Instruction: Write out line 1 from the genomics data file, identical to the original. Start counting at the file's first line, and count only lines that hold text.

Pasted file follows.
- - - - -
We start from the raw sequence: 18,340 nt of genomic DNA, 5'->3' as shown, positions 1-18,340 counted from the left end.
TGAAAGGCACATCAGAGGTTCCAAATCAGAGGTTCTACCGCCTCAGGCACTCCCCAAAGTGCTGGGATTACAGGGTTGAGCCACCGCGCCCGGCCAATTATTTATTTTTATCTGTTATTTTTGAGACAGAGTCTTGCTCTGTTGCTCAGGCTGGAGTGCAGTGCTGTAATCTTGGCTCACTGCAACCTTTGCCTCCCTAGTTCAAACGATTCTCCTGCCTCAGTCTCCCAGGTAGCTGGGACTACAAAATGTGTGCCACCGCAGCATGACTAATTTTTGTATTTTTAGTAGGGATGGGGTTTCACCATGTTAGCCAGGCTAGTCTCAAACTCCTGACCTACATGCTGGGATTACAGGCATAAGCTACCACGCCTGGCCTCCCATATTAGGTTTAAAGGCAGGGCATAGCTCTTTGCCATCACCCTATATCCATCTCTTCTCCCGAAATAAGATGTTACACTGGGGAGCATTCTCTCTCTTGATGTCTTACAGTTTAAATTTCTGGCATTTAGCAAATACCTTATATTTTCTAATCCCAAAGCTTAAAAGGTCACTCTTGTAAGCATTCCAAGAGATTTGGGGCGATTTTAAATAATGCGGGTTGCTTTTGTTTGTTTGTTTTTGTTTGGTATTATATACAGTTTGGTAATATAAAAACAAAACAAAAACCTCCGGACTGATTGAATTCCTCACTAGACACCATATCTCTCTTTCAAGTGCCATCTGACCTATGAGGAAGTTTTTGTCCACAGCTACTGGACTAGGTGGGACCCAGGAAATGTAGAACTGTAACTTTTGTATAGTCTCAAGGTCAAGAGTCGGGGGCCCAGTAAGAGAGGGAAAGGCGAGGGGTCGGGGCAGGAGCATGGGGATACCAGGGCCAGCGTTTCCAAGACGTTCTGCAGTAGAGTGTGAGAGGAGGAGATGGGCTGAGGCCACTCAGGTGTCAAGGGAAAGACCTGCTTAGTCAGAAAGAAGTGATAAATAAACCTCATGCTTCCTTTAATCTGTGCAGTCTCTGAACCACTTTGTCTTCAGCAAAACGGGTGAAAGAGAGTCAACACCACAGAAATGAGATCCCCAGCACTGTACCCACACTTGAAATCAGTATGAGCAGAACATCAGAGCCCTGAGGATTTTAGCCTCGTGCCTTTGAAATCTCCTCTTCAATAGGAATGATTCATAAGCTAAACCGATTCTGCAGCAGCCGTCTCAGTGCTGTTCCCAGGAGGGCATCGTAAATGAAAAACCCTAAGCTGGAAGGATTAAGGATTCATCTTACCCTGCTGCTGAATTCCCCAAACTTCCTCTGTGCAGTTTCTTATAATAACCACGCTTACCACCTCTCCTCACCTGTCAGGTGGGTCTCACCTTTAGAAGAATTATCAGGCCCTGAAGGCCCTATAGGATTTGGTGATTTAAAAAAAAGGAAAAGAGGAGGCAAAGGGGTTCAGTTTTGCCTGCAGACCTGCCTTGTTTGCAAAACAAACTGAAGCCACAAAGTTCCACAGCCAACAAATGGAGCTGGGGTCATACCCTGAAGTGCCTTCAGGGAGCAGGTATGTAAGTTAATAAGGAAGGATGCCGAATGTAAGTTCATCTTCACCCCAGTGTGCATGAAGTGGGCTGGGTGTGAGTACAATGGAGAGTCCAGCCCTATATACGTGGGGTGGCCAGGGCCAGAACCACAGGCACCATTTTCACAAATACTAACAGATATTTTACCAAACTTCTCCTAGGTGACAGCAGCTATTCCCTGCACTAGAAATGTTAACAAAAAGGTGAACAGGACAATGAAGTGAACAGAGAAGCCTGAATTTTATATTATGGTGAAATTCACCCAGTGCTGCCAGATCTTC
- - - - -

We start from the raw sequence: 18,340 nt of genomic DNA, 5'->3' as shown, positions 1-18,340 counted from the left end.